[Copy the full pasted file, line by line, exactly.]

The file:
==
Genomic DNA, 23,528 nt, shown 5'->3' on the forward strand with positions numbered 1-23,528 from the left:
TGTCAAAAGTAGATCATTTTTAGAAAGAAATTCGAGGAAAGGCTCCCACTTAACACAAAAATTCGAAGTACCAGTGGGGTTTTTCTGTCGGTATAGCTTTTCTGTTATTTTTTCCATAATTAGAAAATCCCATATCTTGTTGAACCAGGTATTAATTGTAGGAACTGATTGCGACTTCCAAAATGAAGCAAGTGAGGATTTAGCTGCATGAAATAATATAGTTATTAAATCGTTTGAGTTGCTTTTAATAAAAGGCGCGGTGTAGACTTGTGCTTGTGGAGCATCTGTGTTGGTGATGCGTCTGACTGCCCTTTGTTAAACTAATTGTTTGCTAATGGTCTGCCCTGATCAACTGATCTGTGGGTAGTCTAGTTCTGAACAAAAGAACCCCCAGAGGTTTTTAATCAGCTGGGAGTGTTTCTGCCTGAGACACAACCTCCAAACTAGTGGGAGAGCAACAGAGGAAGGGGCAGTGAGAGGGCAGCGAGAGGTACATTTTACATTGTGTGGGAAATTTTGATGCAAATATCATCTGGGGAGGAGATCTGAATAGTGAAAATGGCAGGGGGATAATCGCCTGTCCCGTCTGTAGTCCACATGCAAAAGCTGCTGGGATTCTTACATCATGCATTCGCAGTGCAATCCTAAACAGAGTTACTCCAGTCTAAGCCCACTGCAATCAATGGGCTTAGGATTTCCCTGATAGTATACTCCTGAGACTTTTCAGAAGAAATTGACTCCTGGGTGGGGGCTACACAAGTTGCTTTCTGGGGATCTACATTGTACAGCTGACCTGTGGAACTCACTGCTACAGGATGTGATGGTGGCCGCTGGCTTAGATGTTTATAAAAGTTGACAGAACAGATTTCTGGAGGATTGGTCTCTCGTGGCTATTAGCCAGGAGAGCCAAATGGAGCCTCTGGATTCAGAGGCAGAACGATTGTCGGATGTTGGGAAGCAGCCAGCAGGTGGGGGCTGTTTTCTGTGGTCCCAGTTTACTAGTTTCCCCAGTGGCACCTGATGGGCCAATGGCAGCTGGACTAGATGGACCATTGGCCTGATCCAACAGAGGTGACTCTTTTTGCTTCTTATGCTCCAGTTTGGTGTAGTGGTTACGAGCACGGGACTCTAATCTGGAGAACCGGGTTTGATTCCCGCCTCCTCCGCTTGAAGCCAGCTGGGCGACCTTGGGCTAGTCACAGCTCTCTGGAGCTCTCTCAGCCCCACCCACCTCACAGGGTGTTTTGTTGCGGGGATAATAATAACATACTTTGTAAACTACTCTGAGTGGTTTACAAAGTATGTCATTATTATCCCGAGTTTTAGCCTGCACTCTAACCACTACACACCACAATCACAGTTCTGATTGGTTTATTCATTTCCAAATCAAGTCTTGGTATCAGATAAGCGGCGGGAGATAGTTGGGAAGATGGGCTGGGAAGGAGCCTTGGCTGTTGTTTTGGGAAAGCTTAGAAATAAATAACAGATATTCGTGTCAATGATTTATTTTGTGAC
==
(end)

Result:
Genomic DNA, 23,528 nt, shown 5'->3' on the forward strand with positions numbered 1-23,528 from the left:
TGTCAAAAGTAGATCATTTTTAGAAAGAAATTCGAGGAAAGGCTCCCACTTAACACAAAAATTCGAAGTACCAGTGGGGTTTTTCTGTCGGTATAGCTTTTCTGTTATTTTTTCCATAATTAGAAAATCCCATATCTTGTTGAACCAGGTATTAATTGTAGGAACTGATTGCGACTTCCAAAATGAAGCAAGTGAGGATTTAGCTGCATGAAATAATATAGTTATTAAATCGTTTGAGTTGCTTTTAATAAAAGGCGCGGTGTAGACTTGTGCTTGTGGAGCATCTGTGTTGGTGATGCGTCTGACTGCCCTTTGTTAAACTAATTGTTTGCTAATGGTCTGCCCTGATCAACTGATCTGTGGGTAGTCTAGTTCTGAACAAAAGAACCCCCAGAGGTTTTTAATCAGCTGGGAGTGTTTCTGCCTGAGACACAACCTCCAAACTAGTGGGAGAGCAACAGAGGAAGGGGCAGTGAGAGGGCAGCGAGAGGTACATTTTACATTGTGTGGGAAATTTTGATGCAAATATCATCTGGGGAGGAGATCTGAATAGTGAAAATGGCAGGGGGATAATCGCCTGTCCCGTCTGTAGTCCACATGCAAAAGCTGCTGGGATTCTTACATCATGCATTCGCAGTGCAATCCTAAACAGAGTTACTCCAGTCTAAGCCCACTGCAATCAATGGGCTTAGGATTTCCCTGATAGTATACTCCTGAGACTTTTCAGAAGAAATTGACTCCTGGGTGGGGGCTACACAAGTTGCTTTCTGGGGATCTACATTGTACAGCTGACCTGTGGAACTCACTGCTACAGGATGTGATGGTGGCCGCTGGCTTAGATGTTTATAAAAGTTGACAGAACAGATTTCTGGAGGATTGGTCTCTCGTGGCTATTAGCCAGGAGAGCCAAATGGAGCCTCTGGATTCAGAGGCAGAACGATTGTCGGATGTTGGGAAGCAGCCAGCAGGTGGGGGCTGTTTTCTGTGGTCCCAGTTTACTAGTTTCCCCAGTGGCACCTGATGGGCCAATGGCAGCTGGACTAGATGGACCATTGGCCTGATCCAACAGAGGTGACTCTTTTTGCTTCTTATGCTCCAGTTTGGTGTAGTGGTTACGAGCACGGGACTCTAATCTGGAGAACCGGGTTTGATTCCCGCCTCCTCCGCTTGAAGCCAGCTGGGCGACCTTGGGCTAGTCACAGCTCTCTGGAGCTCTCTCAGCCCCACCCACCTCACAGGGTGTTTTGTTGCGGGGATAATAATAACATACTTTGTAAACTACTCTGAGTGGTTTACAAAGTATGTCATTATTATCCCGAGTTTTAGCCTGCACTCTAACCACTACACACCACAATCACAGTTCTGATTGGTTTATTCATTTCCAAATCAAGTCTTGGTATCAGATAAGCGGCGGGAGATAGTTGGGAAGATGGGCTGGGAAGGAGCCTTGGCTGTTGTTTTGGGAAAGCTTAGAAATAAATAACAGATATTCGTGTCAATGATTTATTTTGTGAC